I do wish that I hadn’t set aside the violin when I hit my teens. (Side note: Now I’m wondering if giving up had anything to do with my parents’ divorce.) I also wish that my family had had some sort of connection to Acadian traditional music. I wasn’t even exposed to French-Canadian fiddle traditions until a couple of years ago. Didn’t even know that such a thing existed. For me, fiddling was most indelibly associated with bluegrass, Irish, Cajun, and Romany traditions. Yeah, I should have guessed that the Cajun fiddle had to grow out of something, but sometimes I’m not that bright.
Increasingly I regret having grown up in a cultural void. The primary thing that identifies culture (i.e.language) was something that I did start out with, but I was teased out of that by the "better-adjusted" Canuck kids. Being French Canadian meant that I had roots on Sand Hill in Augusta, Maine. It also meant that I got to go to a Catholic school, attended wedding receptions at Le Club Calumet, and knew what cretons was. I can make mean french toast, understand the value of "grade B" maple syrup, and can say that my grandfather worked a lumber camp during WWII.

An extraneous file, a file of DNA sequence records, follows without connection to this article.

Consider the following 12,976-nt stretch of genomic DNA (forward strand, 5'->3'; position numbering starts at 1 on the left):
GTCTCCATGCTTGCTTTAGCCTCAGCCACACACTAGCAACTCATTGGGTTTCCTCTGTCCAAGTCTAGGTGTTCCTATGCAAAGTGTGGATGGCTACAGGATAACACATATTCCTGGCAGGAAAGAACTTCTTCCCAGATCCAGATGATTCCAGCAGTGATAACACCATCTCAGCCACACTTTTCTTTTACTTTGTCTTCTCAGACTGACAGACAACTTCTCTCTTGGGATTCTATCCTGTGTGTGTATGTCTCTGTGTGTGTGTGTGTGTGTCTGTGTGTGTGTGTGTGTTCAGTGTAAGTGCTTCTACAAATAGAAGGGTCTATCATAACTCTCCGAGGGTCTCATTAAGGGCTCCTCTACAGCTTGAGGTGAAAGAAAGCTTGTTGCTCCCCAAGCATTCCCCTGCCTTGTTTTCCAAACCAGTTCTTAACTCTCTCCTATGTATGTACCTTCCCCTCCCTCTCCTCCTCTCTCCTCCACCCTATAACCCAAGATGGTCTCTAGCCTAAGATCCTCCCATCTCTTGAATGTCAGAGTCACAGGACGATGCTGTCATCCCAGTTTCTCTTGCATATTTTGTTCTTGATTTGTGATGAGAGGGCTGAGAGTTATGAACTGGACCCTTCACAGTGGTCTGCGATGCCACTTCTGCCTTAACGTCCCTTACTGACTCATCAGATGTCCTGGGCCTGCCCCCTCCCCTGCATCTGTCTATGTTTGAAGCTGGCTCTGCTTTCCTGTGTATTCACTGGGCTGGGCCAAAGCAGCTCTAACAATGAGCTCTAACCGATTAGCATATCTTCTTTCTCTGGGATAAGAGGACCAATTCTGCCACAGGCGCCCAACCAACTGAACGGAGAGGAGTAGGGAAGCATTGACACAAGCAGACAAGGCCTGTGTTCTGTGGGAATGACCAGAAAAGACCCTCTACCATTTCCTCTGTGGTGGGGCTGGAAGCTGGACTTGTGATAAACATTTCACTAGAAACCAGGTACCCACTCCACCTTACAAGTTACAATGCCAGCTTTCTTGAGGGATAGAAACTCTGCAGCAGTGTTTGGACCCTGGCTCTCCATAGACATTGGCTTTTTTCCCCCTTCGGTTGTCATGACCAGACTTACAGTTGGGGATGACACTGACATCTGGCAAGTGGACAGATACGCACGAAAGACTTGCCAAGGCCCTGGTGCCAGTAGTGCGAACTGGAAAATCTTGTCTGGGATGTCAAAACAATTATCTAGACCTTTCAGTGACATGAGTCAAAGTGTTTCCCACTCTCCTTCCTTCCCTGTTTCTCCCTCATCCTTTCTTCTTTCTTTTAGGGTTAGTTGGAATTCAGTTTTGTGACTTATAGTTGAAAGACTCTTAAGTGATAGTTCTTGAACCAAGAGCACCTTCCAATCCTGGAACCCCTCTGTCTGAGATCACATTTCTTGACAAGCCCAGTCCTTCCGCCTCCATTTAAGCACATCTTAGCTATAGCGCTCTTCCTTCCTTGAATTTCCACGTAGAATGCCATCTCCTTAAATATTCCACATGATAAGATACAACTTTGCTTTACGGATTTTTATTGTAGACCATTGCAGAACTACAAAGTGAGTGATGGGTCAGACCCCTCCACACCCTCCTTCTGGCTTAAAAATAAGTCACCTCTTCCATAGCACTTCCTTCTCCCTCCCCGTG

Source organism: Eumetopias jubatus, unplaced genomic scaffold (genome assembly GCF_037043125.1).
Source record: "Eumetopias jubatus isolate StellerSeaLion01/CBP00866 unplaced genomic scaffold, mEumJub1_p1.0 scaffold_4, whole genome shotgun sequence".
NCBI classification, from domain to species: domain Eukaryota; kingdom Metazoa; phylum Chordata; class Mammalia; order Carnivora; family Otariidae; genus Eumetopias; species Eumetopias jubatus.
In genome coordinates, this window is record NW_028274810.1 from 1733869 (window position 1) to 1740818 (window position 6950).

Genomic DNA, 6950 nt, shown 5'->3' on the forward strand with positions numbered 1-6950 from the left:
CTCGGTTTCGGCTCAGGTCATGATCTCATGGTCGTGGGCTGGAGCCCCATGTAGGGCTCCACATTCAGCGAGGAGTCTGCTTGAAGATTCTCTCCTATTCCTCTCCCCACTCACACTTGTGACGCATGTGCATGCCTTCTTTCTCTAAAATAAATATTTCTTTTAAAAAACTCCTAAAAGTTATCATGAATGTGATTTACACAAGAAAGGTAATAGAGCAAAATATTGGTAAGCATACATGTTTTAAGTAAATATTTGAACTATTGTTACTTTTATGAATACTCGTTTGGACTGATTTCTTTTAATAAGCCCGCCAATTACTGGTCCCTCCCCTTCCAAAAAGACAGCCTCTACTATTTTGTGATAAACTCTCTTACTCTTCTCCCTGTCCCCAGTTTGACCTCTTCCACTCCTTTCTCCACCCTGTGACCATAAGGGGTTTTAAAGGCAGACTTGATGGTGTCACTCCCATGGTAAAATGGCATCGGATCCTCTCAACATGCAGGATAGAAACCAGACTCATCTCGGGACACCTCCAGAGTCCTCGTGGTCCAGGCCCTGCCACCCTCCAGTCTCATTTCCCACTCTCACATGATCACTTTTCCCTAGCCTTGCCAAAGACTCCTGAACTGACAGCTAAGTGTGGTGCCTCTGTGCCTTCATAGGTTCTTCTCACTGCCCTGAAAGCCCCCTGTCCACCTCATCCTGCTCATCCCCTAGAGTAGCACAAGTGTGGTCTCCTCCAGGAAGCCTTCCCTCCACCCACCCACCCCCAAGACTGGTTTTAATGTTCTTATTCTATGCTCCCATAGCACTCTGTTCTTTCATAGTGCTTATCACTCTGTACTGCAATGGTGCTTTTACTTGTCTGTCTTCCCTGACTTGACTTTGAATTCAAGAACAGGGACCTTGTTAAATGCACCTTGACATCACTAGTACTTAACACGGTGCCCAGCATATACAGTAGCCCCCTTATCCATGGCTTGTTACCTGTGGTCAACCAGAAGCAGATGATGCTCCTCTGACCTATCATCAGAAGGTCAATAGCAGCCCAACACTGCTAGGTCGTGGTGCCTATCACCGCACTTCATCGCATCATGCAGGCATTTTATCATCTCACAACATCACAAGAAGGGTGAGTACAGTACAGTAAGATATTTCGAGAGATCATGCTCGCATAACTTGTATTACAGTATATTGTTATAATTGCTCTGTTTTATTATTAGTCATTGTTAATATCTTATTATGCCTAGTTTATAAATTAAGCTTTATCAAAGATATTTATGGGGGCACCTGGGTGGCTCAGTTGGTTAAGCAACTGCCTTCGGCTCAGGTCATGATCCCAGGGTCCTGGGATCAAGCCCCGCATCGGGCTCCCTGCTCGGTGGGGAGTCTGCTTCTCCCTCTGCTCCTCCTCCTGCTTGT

Aside from these snippets, I know virtually nothing about French Canadian culture or where the hell I came from. I’ve been to Quebec once. I don’t speak French any longer. I have no connections with branches of my family that didn’t move to Maine in the 1930’s and 40’s. I don’t even know what town my family is from. It’s like when my ancestors crossed the border, they left almost everything behind.
I’ll leave you to consider a modest proposal for addition to the text on the Statue of liberty: Your technological and cultural distinctiveness will be added to our own.
*One of the sponsor’s listed for Le Club Calumet, "Bilodeau Motors," represents another little piece of my lost heritage, albeit for entirely different reasons.